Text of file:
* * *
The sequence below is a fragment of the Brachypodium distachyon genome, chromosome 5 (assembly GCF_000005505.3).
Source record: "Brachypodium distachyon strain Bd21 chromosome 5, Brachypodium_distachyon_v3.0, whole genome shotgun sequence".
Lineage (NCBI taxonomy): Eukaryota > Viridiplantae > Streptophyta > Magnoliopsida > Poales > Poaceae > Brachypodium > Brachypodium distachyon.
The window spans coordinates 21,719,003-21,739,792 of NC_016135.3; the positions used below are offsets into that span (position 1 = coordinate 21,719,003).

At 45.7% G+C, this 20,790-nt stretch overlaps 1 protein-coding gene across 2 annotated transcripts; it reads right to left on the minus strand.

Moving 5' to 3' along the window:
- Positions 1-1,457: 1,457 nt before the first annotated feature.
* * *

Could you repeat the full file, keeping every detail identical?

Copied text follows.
The sequence below is a fragment of the Brachypodium distachyon genome, chromosome 5 (assembly GCF_000005505.3).
Source record: "Brachypodium distachyon strain Bd21 chromosome 5, Brachypodium_distachyon_v3.0, whole genome shotgun sequence".
Lineage (NCBI taxonomy): Eukaryota > Viridiplantae > Streptophyta > Magnoliopsida > Poales > Poaceae > Brachypodium > Brachypodium distachyon.
The window spans coordinates 21,719,003-21,739,792 of NC_016135.3; the positions used below are offsets into that span (position 1 = coordinate 21,719,003).

At 45.7% G+C, this 20,790-nt stretch overlaps 1 protein-coding gene across 2 annotated transcripts; it reads right to left on the minus strand.

Moving 5' to 3' along the window:
- Positions 1-1,457: 1,457 nt before the first annotated feature.